Thursday, July 19, 2007

Riding alone on the Roller Coaster

When I have been talking to people that have either lost a loved one or are single now, I notice the difference in thought process. And wonder a bit about it.

A single friend of mine asked me how long it had been since I had lived alone. I would have to say at least 22 years, maybe more. My friend has lived alone more than she has lived with someone, so she is used to handling things differently.

I have spoken to some other widows, and they agree, it is difficult at times to get back into the 'single' saddle. One woman who lost her husband after just a few years of marriage and one who had 37 years with her husband both said the same thing - "the decisions that you shared are gone."

Now I think what that means to me is that feeling that there was someone that I had to discuss things, to talk them out, to think the logistics of something, to defend and support a decision if necessary, well, I stand alone now. It is a new feeling to grow back into. I have talked about this before - having someone at your back. But the feeling that they aren't there anymore is unnerving.

One of my friends said she could understand how hard that is, but she knows that I made choices and decisions at work and felt that I would be able to do this at home. Being a manager with 4 to 6 employees, handling their schedules and customers and stock. I have to say, it is a little different than being at home and sharing a choice of what color to paint the room or even what movie to go to or if the dog needs to go to the vet. At least for me.

The qualifier for me is that at work, I CHOSE to be in a position of management and worked hard for it. At home, I didn't choose to lose Jim. In fact, I chose to join with him and work with him and share my life with him.

I also know married couples that work very well with each other but not by sharing thoughts and decisions. I can't say I feel they are very married, but it's their choice. And what works for them wouldn't work for me. I know some single women that would rather be single then give up their freedom of choice and have to maybe compromise with someone else.

I found that marriage was a compromise of choices. We compromised on shows we watched, food we ate, what to do on our days off or even who feeds the dogs. I don't mean 'give in to Jim' when I say compromise, because there were things that I know he 'gave in to me' on. It was a give and take.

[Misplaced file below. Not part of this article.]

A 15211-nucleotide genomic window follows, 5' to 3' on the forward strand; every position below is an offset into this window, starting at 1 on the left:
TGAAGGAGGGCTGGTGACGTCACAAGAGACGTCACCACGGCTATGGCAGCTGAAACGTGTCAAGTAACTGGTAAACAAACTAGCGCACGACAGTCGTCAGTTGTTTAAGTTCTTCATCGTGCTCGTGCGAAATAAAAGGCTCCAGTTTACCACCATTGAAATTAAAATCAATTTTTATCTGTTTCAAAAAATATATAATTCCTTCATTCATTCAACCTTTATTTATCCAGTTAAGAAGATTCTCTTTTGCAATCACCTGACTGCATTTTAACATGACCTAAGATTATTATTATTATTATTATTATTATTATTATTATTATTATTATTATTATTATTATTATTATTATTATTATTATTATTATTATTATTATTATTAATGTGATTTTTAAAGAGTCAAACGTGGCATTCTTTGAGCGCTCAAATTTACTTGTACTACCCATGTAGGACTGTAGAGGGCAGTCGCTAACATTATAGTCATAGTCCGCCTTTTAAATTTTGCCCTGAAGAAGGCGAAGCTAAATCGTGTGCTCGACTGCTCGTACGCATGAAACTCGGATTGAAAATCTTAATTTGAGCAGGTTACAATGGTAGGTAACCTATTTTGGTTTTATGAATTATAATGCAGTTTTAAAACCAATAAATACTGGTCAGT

Our marriage was a union of two people that even though we had lots in common, we still had differences and accepted those differences and learned to live with them in a way that was good for both of us. Mutual pleasure and satisfaction. Not always 100% perfect all the time, it was a work in progress. We learned thru the years that what was important to me, he would help me enjoy and the same for him. Jim collected comics, and I let him -without the nag of 'aren't you too old for them?' because it was something he got a pleasure from and life...god, can I say is too short to not enjoy it. So we learned to find a happy medium.

In talking to a friend who lost her husband quickly/suddenly also, she said she would say "what would Max do?". I have found myself doing that "what would Jim do?". It works. I might be making the same decision we would have made together, or a completely different one, but I am learning how to think about how it will effect me. As a single person in the household.

I have also said before that marriage is like a roller coaster. Ups that are thrilling and downs that make you want to bail on the person you are riding with, but love helps you hang on and ride it out. Jim got thrown out when we were at a high, and now I am at that down part, but if I hang on, it will go up again. It will wobble because the balance is off.

I have already started to be a single person, making choices that reflect me and my needs, but it isn't what I wanted. I have lived alone before. I know I can now, I just have to get the mind wrapped around that idea. It's just that it wasn't a choice for me.

1 comment:

Johnlocke108 said...

“We never understand how little we need in this world until we know the loss of it.”

I want you to know that my thoughts are still with you Betts. Thanks for informing me about the blog.